A fresh version of the Windows take on DTrace will allow developers to chase down those pesky low-level bugs without exposing the posterior of their systems to miscreants.
The disabling of PatchGuard is no longer required in the updated version, according to Hari Pulapaka, group manager for the Windows kernel.
Since the Windows kernel now uses Virtualization-base Security (VBS), which isolates memory from the OS, the kernel debugger requirement has been dropped. Dropping that requirement means, in turn, that PatchGuard can be left on, making life less complicated for developers on the hunt for that mystery memory leak.
The downside? Just as the first version of DTrace for Windows required 19H1, this update needs the version with all those kernel goodies, in this case the still-not-released 20H1 (aka Windows 10 2004). A developer would therefore need to opt into the Windows Insider programme and debug using build 19041.21 or higher in order to use the new toys.
A glimpse at msinfo32.exe will confirm if VBS is up and running - look for the "Virtualization-based security" option set to "Running".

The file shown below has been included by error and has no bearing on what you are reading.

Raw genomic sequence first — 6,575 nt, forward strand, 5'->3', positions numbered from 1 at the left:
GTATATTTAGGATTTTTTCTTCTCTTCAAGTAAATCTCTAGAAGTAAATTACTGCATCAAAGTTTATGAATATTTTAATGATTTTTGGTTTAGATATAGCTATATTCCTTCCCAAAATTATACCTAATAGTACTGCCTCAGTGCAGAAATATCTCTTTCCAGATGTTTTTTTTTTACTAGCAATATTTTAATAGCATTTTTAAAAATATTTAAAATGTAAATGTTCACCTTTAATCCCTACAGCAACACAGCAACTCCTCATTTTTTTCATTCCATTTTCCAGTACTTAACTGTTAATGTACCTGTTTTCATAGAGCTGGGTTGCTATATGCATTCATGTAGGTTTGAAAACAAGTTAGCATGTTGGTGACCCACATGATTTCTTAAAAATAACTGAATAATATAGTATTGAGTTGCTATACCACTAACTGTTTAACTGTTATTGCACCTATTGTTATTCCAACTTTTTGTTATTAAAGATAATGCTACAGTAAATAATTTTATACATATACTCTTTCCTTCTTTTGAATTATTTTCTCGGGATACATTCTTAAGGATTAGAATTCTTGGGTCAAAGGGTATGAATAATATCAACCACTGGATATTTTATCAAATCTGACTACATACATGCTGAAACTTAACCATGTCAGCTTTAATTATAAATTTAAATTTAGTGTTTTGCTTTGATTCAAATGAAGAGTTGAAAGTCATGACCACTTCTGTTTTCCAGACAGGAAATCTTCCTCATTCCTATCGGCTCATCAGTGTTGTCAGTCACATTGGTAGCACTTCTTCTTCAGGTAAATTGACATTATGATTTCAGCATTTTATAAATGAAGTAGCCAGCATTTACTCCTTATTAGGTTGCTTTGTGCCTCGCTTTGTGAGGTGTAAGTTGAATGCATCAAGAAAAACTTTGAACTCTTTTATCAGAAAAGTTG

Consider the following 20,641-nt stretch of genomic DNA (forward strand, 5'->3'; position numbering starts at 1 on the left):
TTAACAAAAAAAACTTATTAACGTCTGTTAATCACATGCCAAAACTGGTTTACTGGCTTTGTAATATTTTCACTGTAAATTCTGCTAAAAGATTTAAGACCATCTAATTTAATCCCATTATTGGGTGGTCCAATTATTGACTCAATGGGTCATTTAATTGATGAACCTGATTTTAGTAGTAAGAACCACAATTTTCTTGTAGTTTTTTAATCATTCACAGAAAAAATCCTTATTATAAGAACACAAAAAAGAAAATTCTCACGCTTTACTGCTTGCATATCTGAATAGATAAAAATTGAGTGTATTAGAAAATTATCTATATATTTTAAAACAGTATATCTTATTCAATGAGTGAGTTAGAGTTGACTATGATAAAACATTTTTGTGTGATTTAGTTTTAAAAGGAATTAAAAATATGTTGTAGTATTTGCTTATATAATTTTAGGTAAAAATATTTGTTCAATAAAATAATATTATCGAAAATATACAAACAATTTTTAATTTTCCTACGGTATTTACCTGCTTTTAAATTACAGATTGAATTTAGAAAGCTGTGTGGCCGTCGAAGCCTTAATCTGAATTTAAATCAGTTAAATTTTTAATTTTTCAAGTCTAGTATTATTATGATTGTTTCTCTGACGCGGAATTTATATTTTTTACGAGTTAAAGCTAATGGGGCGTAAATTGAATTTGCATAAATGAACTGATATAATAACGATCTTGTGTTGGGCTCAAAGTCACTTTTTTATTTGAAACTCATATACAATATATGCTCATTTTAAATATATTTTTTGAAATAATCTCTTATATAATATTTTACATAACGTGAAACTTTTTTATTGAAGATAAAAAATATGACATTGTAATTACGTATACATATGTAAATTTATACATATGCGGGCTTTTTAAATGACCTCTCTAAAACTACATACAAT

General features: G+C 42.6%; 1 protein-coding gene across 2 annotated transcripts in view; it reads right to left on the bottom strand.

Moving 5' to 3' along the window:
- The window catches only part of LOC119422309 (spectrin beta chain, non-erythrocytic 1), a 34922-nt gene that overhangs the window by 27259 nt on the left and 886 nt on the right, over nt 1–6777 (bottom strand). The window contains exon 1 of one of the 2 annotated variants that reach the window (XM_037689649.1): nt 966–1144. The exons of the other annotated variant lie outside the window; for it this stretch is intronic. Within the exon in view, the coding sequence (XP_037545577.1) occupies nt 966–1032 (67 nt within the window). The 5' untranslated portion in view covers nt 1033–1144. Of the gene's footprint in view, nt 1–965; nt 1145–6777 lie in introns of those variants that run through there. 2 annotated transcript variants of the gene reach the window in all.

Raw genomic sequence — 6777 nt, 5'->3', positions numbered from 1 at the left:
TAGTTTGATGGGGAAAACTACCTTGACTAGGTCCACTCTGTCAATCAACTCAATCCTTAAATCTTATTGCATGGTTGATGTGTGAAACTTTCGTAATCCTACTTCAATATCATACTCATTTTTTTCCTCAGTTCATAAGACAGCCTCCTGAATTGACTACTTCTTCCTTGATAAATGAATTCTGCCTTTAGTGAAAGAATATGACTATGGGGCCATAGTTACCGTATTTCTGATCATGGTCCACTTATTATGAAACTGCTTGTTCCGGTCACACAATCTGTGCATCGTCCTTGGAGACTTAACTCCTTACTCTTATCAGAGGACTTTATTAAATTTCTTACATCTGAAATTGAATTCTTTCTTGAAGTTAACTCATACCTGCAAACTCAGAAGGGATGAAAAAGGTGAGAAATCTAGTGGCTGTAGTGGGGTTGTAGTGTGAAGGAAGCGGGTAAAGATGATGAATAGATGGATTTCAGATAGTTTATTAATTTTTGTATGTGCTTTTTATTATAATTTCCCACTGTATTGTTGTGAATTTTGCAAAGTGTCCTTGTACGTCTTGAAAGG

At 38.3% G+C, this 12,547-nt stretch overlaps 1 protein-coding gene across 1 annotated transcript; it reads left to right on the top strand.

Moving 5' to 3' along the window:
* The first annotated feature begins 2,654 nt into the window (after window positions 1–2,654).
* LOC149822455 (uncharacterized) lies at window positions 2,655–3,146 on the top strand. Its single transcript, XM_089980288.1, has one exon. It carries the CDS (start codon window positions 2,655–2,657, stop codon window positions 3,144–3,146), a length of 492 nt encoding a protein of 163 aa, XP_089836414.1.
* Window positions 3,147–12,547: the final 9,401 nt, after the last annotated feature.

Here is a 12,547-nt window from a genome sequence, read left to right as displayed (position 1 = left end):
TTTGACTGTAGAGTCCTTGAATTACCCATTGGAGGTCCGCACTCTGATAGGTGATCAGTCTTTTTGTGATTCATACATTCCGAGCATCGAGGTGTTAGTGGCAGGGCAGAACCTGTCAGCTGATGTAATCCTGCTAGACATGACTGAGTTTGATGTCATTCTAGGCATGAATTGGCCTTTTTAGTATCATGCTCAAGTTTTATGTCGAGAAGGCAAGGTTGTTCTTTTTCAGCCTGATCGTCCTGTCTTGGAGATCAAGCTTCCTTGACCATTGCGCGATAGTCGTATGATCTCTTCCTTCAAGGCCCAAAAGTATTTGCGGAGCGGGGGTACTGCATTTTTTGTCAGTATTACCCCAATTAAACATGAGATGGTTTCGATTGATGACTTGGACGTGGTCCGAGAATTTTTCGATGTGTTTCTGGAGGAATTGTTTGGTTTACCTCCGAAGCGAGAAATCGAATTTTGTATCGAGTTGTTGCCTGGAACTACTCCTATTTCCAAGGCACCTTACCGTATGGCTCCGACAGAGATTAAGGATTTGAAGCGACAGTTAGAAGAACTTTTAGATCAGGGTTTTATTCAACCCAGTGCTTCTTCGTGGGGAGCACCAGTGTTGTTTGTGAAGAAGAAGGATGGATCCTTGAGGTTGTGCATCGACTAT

As well as ARM64 support (in preview mode) for the vanishingly small number of Windows 10 users on that chippery, the update also includes support for usermode stackwalk (ustack) rather than just kernel mode from the preview.
"Like stack," Pulapaka wrote, "ustack facility is fully compatible with open source DTrace specification."
Live dumps can also be called from DTrace scripts to spew out the state of play at a failure point and it is also now possible to create new Event Tracing for Windows (ETW) events when needed from within the script itself.
While the removal of the requirement that PatchGuard be disabled in order to let the DTrace update run riot behind the scenes is good news, it is a little irksome that developers must use a preview version of Windows 10 to have a go.
It also highlights just how much has changed under the hood in the upcoming 20H1/2004 release of Windows 10. ®
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